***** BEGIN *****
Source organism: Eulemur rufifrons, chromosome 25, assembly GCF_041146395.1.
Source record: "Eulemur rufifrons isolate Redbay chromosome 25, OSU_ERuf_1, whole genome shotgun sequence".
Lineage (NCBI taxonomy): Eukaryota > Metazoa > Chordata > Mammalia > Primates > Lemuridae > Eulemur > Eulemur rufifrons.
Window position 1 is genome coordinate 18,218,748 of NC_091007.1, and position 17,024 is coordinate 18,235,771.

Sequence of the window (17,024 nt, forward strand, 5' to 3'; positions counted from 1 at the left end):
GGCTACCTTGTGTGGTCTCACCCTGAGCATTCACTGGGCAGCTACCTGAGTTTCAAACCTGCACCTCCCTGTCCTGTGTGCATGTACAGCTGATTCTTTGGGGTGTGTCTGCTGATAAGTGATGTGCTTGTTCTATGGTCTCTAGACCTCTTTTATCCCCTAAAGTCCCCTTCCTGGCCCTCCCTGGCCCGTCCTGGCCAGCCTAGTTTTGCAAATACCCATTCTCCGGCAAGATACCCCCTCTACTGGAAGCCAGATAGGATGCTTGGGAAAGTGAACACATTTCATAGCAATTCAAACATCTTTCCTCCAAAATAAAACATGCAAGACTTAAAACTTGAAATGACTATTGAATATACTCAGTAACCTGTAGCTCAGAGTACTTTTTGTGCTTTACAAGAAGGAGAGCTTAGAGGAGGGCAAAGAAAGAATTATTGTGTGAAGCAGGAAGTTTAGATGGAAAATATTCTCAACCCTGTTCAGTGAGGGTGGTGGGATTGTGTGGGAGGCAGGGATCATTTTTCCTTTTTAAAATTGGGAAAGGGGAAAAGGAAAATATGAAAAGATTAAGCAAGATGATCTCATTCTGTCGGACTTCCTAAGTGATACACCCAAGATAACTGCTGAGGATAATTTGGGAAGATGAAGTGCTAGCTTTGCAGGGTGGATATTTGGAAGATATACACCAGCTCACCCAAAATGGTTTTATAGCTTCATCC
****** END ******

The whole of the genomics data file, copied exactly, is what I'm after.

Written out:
Source organism: Eulemur rufifrons, chromosome 25, assembly GCF_041146395.1.
Source record: "Eulemur rufifrons isolate Redbay chromosome 25, OSU_ERuf_1, whole genome shotgun sequence".
Lineage (NCBI taxonomy): Eukaryota > Metazoa > Chordata > Mammalia > Primates > Lemuridae > Eulemur > Eulemur rufifrons.
Window position 1 is genome coordinate 18,218,748 of NC_091007.1, and position 17,024 is coordinate 18,235,771.

Sequence of the window (17,024 nt, forward strand, 5' to 3'; positions counted from 1 at the left end):
GGCTACCTTGTGTGGTCTCACCCTGAGCATTCACTGGGCAGCTACCTGAGTTTCAAACCTGCACCTCCCTGTCCTGTGTGCATGTACAGCTGATTCTTTGGGGTGTGTCTGCTGATAAGTGATGTGCTTGTTCTATGGTCTCTAGACCTCTTTTATCCCCTAAAGTCCCCTTCCTGGCCCTCCCTGGCCCGTCCTGGCCAGCCTAGTTTTGCAAATACCCATTCTCCGGCAAGATACCCCCTCTACTGGAAGCCAGATAGGATGCTTGGGAAAGTGAACACATTTCATAGCAATTCAAACATCTTTCCTCCAAAATAAAACATGCAAGACTTAAAACTTGAAATGACTATTGAATATACTCAGTAACCTGTAGCTCAGAGTACTTTTTGTGCTTTACAAGAAGGAGAGCTTAGAGGAGGGCAAAGAAAGAATTATTGTGTGAAGCAGGAAGTTTAGATGGAAAATATTCTCAACCCTGTTCAGTGAGGGTGGTGGGATTGTGTGGGAGGCAGGGATCATTTTTCCTTTTTAAAATTGGGAAAGGGGAAAAGGAAAATATGAAAAGATTAAGCAAGATGATCTCATTCTGTCGGACTTCCTAAGTGATACACCCAAGATAACTGCTGAGGATAATTTGGGAAGATGAAGTGCTAGCTTTGCAGGGTGGATATTTGGAAGATATACACCAGCTCACCCAAAATGGTTTTATAGCTTCATCC